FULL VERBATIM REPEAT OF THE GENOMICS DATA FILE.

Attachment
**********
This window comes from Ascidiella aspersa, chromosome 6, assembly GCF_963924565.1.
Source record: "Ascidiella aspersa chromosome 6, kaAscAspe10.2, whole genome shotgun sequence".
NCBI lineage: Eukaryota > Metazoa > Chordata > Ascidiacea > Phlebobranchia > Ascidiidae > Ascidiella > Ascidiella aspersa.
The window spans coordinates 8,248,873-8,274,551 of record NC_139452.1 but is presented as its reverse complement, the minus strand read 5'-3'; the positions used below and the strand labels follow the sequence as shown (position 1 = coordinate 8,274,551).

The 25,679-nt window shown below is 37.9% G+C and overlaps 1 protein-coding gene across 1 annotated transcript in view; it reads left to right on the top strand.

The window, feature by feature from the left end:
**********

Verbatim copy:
This window comes from Ascidiella aspersa, chromosome 6, assembly GCF_963924565.1.
Source record: "Ascidiella aspersa chromosome 6, kaAscAspe10.2, whole genome shotgun sequence".
NCBI lineage: Eukaryota > Metazoa > Chordata > Ascidiacea > Phlebobranchia > Ascidiidae > Ascidiella > Ascidiella aspersa.
The window spans coordinates 8,248,873-8,274,551 of record NC_139452.1 but is presented as its reverse complement, the minus strand read 5'-3'; the positions used below and the strand labels follow the sequence as shown (position 1 = coordinate 8,274,551).

The 25,679-nt window shown below is 37.9% G+C and overlaps 1 protein-coding gene across 1 annotated transcript in view; it reads left to right on the top strand.

The window, feature by feature from the left end: